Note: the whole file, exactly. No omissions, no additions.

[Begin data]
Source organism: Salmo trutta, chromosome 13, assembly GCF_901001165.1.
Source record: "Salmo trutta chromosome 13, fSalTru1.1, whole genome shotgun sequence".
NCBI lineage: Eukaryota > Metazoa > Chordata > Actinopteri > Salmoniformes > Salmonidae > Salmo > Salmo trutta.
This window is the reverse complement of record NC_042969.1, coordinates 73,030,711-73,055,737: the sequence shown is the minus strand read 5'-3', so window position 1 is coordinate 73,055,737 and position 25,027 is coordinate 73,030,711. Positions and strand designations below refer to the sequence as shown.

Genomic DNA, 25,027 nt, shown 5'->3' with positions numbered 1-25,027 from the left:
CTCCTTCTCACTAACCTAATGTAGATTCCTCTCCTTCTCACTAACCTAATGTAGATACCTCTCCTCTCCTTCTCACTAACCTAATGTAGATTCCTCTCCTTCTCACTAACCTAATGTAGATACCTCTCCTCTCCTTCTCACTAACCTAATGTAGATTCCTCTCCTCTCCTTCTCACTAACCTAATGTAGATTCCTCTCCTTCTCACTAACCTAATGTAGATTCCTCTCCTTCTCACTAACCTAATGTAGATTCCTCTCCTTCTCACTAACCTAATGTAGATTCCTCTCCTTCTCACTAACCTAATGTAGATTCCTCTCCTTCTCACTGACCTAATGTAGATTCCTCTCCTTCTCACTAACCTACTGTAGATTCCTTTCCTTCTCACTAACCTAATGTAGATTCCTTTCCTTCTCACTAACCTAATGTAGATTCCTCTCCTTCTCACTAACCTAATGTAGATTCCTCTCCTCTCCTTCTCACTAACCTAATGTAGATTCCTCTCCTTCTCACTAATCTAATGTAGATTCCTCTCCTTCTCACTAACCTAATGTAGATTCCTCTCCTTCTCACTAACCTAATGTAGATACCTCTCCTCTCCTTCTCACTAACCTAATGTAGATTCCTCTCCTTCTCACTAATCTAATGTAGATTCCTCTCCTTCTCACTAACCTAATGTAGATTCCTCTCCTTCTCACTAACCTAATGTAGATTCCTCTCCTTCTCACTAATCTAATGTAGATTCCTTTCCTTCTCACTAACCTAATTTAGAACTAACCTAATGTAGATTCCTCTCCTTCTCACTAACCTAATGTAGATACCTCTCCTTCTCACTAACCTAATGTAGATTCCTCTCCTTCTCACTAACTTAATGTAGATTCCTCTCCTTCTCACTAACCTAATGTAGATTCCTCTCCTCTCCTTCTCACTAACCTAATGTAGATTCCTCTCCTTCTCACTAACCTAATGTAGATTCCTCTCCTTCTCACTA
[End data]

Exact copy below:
Source organism: Salmo trutta, chromosome 13, assembly GCF_901001165.1.
Source record: "Salmo trutta chromosome 13, fSalTru1.1, whole genome shotgun sequence".
NCBI lineage: Eukaryota > Metazoa > Chordata > Actinopteri > Salmoniformes > Salmonidae > Salmo > Salmo trutta.
This window is the reverse complement of record NC_042969.1, coordinates 73,030,711-73,055,737: the sequence shown is the minus strand read 5'-3', so window position 1 is coordinate 73,055,737 and position 25,027 is coordinate 73,030,711. Positions and strand designations below refer to the sequence as shown.

Genomic DNA, 25,027 nt, shown 5'->3' with positions numbered 1-25,027 from the left:
CTCCTTCTCACTAACCTAATGTAGATTCCTCTCCTTCTCACTAACCTAATGTAGATACCTCTCCTCTCCTTCTCACTAACCTAATGTAGATTCCTCTCCTTCTCACTAACCTAATGTAGATACCTCTCCTCTCCTTCTCACTAACCTAATGTAGATTCCTCTCCTCTCCTTCTCACTAACCTAATGTAGATTCCTCTCCTTCTCACTAACCTAATGTAGATTCCTCTCCTTCTCACTAACCTAATGTAGATTCCTCTCCTTCTCACTAACCTAATGTAGATTCCTCTCCTTCTCACTAACCTAATGTAGATTCCTCTCCTTCTCACTGACCTAATGTAGATTCCTCTCCTTCTCACTAACCTACTGTAGATTCCTTTCCTTCTCACTAACCTAATGTAGATTCCTTTCCTTCTCACTAACCTAATGTAGATTCCTCTCCTTCTCACTAACCTAATGTAGATTCCTCTCCTCTCCTTCTCACTAACCTAATGTAGATTCCTCTCCTTCTCACTAATCTAATGTAGATTCCTCTCCTTCTCACTAACCTAATGTAGATTCCTCTCCTTCTCACTAACCTAATGTAGATACCTCTCCTCTCCTTCTCACTAACCTAATGTAGATTCCTCTCCTTCTCACTAATCTAATGTAGATTCCTCTCCTTCTCACTAACCTAATGTAGATTCCTCTCCTTCTCACTAACCTAATGTAGATTCCTCTCCTTCTCACTAATCTAATGTAGATTCCTTTCCTTCTCACTAACCTAATTTAGAACTAACCTAATGTAGATTCCTCTCCTTCTCACTAACCTAATGTAGATACCTCTCCTTCTCACTAACCTAATGTAGATTCCTCTCCTTCTCACTAACTTAATGTAGATTCCTCTCCTTCTCACTAACCTAATGTAGATTCCTCTCCTCTCCTTCTCACTAACCTAATGTAGATTCCTCTCCTTCTCACTAACCTAATGTAGATTCCTCTCCTTCTCACTA